Friday, August 24, 2012

HOF Sketch Card Project: Harmon Killebrew

One of the premiere sluggers of the 1950s and 1960s, Harmon Killebrew played first base, third base and left field during his 22-year Major League career. Known primarily as a superstar for the Washington Senators/Minnesota Twins franchise from 1954 to 1974, Killebrew would finish his career by playing in 106 games for the Kansas City Royals in 1975. During the 1960s, he would hit 40 home runs in a season eight times. His finest season was 1969, when he hit 49 home runs, recorded 140 RBI, and won the AL MVP Award. Killebrew led the league 6 times in home runs and three times in RBIs, and was named to eleven All-Star teams. When he retired, he was second only to Babe Ruth in American League home runs, and was the AL career leader in home runs by a right-handed batter (since surpassed by Alex Rodriguez). He was inducted into the Baseball Hall of Fame in 1984, his fourth year of eligibility.

I completed this sketch card in August 2012.

10 random facts about Harmon Killebrew:
  • Killebrew signed his first contract under MLB's Bonus Rule, which required that he spend 2 full seasons on the Major League roster; he would make his big league debut 4 days after signing his contract, at age 17. 
  • On July 18, 1962, in a game against the Cleveland Indians, Killebrew and Bob Allison became the first teammates since 1890 to hit grand slams in the same inning as the Twins would score 11 runs in the first.
  • On August 3, 1962, he was the first batter ever to hit a baseball over the left field roof at Tiger Stadium, a seldom-reached target that only 3 others were able to accomplishe over the next 37 seasons, before the stadium was closed.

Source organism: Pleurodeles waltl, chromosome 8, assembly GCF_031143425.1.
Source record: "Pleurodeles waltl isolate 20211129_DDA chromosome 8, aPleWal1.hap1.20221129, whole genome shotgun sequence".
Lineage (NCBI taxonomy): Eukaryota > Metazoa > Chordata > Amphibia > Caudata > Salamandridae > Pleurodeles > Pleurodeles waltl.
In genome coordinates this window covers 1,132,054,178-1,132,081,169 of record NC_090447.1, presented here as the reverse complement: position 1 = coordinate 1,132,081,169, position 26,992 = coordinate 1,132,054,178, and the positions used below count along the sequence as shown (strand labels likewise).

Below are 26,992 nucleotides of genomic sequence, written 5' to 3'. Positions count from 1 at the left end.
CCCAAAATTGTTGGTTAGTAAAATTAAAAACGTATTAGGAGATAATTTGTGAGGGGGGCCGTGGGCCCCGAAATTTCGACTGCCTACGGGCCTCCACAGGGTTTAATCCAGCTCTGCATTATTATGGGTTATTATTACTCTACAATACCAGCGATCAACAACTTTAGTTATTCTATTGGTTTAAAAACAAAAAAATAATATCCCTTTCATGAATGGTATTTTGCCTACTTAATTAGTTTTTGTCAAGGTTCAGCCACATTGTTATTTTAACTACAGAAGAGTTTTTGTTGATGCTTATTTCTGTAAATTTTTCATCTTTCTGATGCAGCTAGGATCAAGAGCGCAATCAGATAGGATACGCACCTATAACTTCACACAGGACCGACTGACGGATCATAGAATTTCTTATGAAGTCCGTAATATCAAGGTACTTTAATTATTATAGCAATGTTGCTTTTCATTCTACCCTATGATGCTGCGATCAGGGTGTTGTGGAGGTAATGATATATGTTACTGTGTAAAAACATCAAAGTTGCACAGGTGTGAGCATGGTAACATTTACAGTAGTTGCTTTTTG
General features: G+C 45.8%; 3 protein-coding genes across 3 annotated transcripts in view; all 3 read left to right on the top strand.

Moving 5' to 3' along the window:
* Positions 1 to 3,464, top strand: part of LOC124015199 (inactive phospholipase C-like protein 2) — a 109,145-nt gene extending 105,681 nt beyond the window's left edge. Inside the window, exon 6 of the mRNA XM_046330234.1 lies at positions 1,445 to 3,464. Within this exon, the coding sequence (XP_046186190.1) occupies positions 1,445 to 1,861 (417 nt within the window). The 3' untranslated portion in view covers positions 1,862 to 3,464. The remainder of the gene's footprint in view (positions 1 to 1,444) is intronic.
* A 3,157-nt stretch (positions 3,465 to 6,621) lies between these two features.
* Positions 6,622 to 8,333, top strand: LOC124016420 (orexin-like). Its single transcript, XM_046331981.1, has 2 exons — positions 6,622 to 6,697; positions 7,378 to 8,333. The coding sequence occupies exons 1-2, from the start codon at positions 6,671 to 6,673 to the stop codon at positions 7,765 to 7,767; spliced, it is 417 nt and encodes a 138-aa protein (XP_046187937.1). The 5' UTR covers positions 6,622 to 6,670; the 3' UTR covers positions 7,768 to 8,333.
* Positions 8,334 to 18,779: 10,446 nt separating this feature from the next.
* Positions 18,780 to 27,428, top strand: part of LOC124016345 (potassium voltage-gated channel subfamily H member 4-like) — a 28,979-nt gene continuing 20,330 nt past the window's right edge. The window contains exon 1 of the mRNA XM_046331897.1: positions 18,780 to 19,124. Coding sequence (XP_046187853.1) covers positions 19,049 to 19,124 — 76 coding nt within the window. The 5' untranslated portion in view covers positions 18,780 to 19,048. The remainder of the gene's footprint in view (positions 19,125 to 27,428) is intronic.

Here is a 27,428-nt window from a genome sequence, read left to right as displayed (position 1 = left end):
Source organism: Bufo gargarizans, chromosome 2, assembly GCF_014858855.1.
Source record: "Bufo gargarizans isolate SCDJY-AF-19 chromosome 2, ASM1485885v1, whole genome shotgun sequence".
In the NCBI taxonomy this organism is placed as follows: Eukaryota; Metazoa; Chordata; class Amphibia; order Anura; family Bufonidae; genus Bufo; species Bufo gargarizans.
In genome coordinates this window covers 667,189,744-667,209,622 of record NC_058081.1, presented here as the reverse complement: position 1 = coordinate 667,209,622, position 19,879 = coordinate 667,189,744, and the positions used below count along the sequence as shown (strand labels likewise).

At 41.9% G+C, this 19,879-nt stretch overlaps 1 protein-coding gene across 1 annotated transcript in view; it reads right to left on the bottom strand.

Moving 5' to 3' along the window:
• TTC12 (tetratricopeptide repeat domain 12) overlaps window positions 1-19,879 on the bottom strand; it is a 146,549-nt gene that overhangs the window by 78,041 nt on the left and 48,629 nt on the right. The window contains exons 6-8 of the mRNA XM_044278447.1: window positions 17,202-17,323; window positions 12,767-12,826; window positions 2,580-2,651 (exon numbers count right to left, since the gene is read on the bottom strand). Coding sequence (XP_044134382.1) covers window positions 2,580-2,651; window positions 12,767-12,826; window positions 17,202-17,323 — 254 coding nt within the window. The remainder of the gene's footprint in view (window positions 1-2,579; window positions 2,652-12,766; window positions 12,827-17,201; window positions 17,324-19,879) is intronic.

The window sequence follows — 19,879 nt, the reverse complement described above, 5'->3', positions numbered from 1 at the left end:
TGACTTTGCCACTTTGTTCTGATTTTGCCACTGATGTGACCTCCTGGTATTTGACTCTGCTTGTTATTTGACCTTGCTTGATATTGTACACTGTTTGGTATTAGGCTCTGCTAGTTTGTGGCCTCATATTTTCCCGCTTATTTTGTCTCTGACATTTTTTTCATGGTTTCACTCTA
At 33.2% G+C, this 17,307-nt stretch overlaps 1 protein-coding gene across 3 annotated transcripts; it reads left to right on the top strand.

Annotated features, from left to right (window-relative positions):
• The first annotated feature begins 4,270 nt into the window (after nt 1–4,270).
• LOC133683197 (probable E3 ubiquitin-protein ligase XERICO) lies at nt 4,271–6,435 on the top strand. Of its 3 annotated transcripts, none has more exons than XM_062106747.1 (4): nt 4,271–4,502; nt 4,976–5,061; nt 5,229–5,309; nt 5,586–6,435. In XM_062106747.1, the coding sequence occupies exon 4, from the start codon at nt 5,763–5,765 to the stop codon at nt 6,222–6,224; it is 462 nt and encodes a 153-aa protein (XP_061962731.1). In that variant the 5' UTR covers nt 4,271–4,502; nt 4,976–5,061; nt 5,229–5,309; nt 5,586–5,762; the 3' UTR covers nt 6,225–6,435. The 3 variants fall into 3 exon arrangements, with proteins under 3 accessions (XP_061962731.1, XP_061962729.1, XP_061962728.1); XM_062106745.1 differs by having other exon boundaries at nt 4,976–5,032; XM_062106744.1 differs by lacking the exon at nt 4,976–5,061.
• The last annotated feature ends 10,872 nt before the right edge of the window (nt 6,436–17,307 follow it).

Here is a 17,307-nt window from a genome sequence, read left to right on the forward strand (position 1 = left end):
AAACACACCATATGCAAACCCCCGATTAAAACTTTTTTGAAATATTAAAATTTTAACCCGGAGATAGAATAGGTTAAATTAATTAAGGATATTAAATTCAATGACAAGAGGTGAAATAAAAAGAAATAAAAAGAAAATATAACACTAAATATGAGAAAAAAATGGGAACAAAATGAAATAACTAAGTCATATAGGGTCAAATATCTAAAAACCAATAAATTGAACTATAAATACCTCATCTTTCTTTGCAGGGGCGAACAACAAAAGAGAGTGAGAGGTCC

• Elected to play first base on the 1965 AL All-Star team, Killebrew became the first player in All-Star game history to be elected at three different positions, having previously been selected to play third base (1959 and 1961) and left field (1963 and 1964).
  • On June 3, 1967, Killebrew blasted the longest home run ever hit at Metropolitan Stadium in Minneapolis-  a shot that landed in the second deck of the bleachers. 
  • Before the 1971 season began, he was awarded the first $100,000 contract in Twins' history.
  • His uniform number 3 was retired in May 1975, when he was a member of the Kansas City Royals, before a Royals-Twins game at Metropolitan Stadium.
  • The street along the south side of the Mall of America, the former site of Metropolitan Stadium, was named "Killebrew Drive" in his honor.
  • Killebrew finished with the record for having the most plate appearances (9,831) without a sacrifice hit; this was since broken by Frank Thomas and his 10,074 plate appearances.
  • He holds the all-time home run record among players born in the state of Idaho with 573; Vance Law is second with 71.

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